The past cannot be fixed

Sep 05, 11 The past cannot be fixed

The recent debate over Tutu’s ‘white tax’ has an awful lot of people hot under the collar. I have no problem with people debating this and Richard Stupart’s thoughtful piece is a great contribution to the discussion. It’s an interesting philosophical question to bounce around the privileged coffee shops and wine-bars of Sandton and Stellenbosch. I do have a problem when it becomes the whole national dialogue.

The current problem in South Africa is not Apartheid. Some, who like the issue for scoring political points or to raise public ire for the purposes of increasing their own fame and fortune, might pretend that it is. But it isn’t. The past was a contributor to the present, it is not the present.

We live in a society where millions of people are born into a situation where their families have no capital and no way to build capital. They don’t own land, they don’t have houses, they don’t have savings, they don’t have jobs. Their income streams are informal or ‘social security net’ at best, non-existent at worst. 22% of South Africans survive below the poverty line. 12 million people in this country do not have access to regular, healthy food. 12 million of a population of 50 million. That is more than 1 in 5. Many have no income, no assets and no access to credit beyond the R200 a month social grant that makes them utterly dependent on, and at the mercy of, the state. Unemployment is even higher. We have a system that is set up in such a way that a ridiculously large proportion of the country is kept vulnerable and dependent. This cannot be sustained.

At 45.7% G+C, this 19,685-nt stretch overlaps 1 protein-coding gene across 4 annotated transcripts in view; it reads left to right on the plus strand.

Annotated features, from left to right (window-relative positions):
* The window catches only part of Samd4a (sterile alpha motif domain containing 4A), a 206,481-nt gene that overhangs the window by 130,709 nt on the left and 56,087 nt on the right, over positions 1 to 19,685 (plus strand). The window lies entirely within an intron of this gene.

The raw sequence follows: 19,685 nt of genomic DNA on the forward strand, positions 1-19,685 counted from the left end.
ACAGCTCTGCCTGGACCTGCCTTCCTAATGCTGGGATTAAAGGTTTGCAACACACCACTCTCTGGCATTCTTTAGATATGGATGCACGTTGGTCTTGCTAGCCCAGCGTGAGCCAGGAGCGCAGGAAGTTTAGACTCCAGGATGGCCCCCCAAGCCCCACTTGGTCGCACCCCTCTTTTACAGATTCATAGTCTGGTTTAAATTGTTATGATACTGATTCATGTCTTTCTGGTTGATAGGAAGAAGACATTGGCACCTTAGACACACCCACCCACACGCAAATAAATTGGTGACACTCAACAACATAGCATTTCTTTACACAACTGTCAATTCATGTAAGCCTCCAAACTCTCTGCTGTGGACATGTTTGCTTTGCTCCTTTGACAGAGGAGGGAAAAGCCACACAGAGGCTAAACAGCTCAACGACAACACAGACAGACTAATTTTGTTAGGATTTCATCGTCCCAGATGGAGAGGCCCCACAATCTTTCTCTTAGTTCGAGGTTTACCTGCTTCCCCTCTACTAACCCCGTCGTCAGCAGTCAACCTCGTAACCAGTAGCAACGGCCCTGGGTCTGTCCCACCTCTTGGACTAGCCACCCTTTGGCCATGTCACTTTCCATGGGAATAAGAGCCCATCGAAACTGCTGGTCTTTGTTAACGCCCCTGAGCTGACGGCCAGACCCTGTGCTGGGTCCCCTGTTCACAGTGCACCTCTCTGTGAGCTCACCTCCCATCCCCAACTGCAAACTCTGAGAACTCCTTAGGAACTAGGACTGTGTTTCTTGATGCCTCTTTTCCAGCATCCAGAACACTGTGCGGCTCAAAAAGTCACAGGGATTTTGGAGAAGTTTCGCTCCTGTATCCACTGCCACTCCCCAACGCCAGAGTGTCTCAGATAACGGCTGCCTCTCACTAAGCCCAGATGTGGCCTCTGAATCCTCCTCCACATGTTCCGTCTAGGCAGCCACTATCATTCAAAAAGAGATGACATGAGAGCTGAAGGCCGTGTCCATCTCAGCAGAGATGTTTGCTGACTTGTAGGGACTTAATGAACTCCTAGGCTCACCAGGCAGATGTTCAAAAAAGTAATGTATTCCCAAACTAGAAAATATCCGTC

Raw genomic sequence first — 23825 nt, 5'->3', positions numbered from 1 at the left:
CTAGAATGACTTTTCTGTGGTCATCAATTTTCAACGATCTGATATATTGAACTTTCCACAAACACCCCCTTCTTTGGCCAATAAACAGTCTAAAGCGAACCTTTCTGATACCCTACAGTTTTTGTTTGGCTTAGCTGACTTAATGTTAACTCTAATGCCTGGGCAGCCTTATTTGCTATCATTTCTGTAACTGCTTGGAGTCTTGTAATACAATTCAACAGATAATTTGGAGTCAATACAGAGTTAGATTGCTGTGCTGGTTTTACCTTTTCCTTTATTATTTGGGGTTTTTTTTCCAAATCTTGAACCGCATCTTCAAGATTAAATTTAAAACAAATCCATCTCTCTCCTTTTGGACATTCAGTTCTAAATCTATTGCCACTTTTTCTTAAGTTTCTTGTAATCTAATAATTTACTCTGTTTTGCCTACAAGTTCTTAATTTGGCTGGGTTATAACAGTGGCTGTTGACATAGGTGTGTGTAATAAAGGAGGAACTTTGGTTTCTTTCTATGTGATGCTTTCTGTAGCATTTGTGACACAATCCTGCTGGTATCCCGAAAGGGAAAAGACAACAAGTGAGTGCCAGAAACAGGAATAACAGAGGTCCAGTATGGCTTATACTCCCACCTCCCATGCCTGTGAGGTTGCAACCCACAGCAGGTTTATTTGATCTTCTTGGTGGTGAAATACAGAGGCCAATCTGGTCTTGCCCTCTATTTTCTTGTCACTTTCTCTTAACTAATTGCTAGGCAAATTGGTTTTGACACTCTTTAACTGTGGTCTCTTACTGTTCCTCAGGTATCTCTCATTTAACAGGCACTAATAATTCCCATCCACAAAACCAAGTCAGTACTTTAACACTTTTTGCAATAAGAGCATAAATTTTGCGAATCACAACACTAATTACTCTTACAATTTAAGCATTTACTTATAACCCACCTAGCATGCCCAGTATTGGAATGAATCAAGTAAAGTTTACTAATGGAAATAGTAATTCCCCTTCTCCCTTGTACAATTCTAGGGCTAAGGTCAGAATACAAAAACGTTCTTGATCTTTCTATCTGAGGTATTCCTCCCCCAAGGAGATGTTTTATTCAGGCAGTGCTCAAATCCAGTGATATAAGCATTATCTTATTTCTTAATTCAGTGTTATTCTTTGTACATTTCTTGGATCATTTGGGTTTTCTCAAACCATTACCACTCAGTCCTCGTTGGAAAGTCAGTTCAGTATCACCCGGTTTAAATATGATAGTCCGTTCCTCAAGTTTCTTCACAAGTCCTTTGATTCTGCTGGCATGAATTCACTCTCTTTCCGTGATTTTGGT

We spend our time bickering about the past and arguing about which 50 people have a greater right to have control of the largest economic assets in the country. That isn’t what’s important. What is important is how we plan to continue to feed 50 million people with declining food production and rising food costs the world over. What is important is how we plan to employ more and better nurses and doctors so that we can stop killing off our babies (South Africa has an alarmingly high and rising infant mortality rate). What is important is how we plan to deal with the fact that thousands and thousands of poor children are growing up with no expectation of ever finding paid work – and they’re right.

I don’t really care whether white people are taxed more or not. I’d personally prefer not to pay more tax unless someone can show that the reason inequality continues is because I don’t pay more tax, but whatever. It’s not that important. Our national dialogue is so bogged down in petty squabbles about who was responsible for the past (as if there was any doubt), that the real, huge, incredibly important and difficult challenges facing this country are never even discussed. The legacy of Apartheid is not just economic inequality and racial divisions, it is that ‘white issues’, and more importantly ‘rich issues’ are still front and centre. It’s time to look beyond the 6-foot walls and recognise that the majority of the population is more important than what another well-paid commentator thinks about something affecting only a tiny minority.

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